I painted this first Coneflower in 2015 shortly after I started documenting my journey. This was painting number 35.
I’m really pleased with this early work, I think it was a nice exercise.
In the video, I love that Deb walks through painting the wet on wet background by dropping in lots of color and letting the colors mix and mingle. I remember when I was just a beginner, she made me feel like I could do this and gave me the confidence to give it a try. This video is packed full of great tips and advice that has stayed with me.
My recent Coneflower painting on 9×12 inch Saunders watercolor paper.
This is painting number 651. Wow, I am so amazed by that number! 🙂
The salt technique worked out much better in the new painting. I have more experience using salt now and have a better feel for when to sprinkle it on the wet paint.
Salt technique – things that can affect your results How wet is the paint. If too dry, the salt will not work very well.
How much salt is applied.
How you apply the salt. Sprinkle or Toss like”Bam” 🙂
Applying the salt from directly above or at an angle.
The type of salt used. Kosher salt or a finer table salt.
I hope you are inspired to create some art and do something fun.
Thanks for stopping by and following along. Until next time, enjoy yourself and stay warm.
A quick post today with a few watercolor birds. I’m guessing you are probably not surprised to see a few more bird paintings. 🙂
I painted this little bird last month. I really like the green background and the contrast of the soft bird next to the rough branch.
Bird on a branch painted on 6×9 inch Aquabee watercolor paper
This week I worked on painting a Tern, or beach bird as I like to call them. I just love that the Tern has a crazy cool hairstyle. My hair would probably look like that too if I played at the beach all day. 🙂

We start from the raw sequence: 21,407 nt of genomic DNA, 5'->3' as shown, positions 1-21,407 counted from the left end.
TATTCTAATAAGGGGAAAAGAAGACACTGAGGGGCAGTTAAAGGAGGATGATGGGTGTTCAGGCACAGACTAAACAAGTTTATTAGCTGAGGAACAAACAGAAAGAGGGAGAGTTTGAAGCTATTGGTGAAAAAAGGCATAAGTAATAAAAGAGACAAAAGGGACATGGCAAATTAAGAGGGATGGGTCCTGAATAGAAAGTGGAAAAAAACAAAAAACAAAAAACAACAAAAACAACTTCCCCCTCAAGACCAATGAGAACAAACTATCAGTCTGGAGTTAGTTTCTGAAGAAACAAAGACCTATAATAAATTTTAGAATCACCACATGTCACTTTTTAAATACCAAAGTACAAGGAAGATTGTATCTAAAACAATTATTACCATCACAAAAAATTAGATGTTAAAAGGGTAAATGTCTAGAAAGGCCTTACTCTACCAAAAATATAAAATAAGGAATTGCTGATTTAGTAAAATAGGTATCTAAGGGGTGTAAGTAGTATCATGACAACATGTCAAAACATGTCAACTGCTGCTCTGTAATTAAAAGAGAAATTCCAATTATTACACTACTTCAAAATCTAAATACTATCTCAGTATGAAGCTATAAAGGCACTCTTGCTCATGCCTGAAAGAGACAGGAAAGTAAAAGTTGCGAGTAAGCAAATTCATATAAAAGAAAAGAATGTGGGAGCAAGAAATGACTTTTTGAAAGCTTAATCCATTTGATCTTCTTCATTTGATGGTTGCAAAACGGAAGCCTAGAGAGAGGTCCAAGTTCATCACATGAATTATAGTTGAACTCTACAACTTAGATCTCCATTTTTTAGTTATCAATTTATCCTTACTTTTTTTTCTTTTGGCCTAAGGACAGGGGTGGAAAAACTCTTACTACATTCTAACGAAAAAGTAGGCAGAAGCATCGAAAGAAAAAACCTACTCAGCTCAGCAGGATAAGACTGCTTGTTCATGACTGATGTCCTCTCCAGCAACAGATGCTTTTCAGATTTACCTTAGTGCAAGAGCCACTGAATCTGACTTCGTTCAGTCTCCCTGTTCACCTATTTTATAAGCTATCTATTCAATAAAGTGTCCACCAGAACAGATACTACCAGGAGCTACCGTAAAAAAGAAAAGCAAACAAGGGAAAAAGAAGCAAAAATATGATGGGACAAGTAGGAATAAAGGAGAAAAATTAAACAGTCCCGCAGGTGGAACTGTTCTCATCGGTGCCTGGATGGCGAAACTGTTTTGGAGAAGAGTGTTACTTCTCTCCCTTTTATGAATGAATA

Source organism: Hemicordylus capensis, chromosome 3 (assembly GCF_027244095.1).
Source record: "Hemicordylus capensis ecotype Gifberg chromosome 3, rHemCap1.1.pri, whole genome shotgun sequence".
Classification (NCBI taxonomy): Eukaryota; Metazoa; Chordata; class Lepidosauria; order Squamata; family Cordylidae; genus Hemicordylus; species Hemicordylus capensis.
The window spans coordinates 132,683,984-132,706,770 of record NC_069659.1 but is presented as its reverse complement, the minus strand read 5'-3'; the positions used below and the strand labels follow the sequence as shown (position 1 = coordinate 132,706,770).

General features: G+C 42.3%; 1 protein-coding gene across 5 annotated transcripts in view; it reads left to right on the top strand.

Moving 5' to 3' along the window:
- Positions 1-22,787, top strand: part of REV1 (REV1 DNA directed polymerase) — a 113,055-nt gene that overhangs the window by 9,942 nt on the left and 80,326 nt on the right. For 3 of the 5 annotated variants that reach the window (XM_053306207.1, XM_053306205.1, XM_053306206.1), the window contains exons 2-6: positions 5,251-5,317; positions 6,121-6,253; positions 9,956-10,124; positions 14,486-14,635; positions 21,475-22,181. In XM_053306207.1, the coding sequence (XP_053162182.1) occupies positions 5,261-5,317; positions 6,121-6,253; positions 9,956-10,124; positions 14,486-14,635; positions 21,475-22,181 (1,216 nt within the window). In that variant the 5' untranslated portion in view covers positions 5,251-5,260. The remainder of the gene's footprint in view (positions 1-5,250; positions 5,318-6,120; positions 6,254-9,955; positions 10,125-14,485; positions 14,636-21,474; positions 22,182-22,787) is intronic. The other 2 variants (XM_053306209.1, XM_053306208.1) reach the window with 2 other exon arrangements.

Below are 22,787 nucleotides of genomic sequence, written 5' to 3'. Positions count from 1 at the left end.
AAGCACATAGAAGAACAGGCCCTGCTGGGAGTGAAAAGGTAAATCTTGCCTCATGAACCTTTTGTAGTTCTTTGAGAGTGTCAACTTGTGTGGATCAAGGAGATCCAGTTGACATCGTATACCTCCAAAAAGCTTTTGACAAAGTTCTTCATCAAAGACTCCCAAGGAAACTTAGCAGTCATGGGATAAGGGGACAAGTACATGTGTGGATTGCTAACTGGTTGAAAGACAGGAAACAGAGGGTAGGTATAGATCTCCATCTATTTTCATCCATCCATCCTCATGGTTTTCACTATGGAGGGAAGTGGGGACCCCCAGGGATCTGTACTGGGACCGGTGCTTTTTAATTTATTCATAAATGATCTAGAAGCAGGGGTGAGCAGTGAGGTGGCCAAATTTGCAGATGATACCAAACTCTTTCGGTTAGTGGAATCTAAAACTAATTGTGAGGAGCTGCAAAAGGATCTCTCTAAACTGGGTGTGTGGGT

I was a bit worried about painting sand. I tried to vary the direction of the brush strokes when putting down the color. I hoped that making the sand look uneven would give it a more realistic look. I think it was a good exercise. I like that the sand softly fades off into the distance behind my beach bird.
Beach bird painted on 9×12 inch Stillman & Birn mixed media sketchbook
I hope you enjoy seeing my work and are inspired to keep painting, creating, and having fun. If you would like to receive notifications of new posts by email, simply click the follow button on the right. I would love for you to join me on this creative journey.
Until next time, enjoy yourself and do something fun! 🙂
This week I worked on painting a Great Blue Heron. I decided to work in my Stillman & Birn mixed media sketchbook that I recently received as a gift. It was a great choice, the quality of the paper in this sketchbook is excellent. I can see more of these sketchbooks in my future. 🙂
My initial sketch is below. Nice big shapes first, and then more detail with ink. Early on, it is important to get the position and shape of the eye correct. Then it is just a matter of working out from there with more detail.
Below is the second phase after adding watercolor. This is when it really starts to come alive.
Daniel Smith watercolors:
Payne’s Gray, Phthalo Blue, Quinacridone Rose, Yellow Ochre, and Hansa Yellow
I debated whether to add a background color or not. After looking at a photo of my painting, I realized that I needed to punch up some of the colors. I also thought that a background would give this painting more interest.
It was a good choice to add more color, it made a big difference!
Background colors: Permanent Green, Green Gold, and Phthalo Blue
For the background I used a mix of Permanent Green and Green Gold. I splashed some Phthalo Blue and Permanent Green on the wet background by tapping on the handle of a brush loaded with paint. I like how the little drops of paint vary in size and spread out and in different shapes depending on how wet the paint is where they land.
I hope I have inspired you to create some art and do something fun. Thanks for stopping by and following along. Have a great week.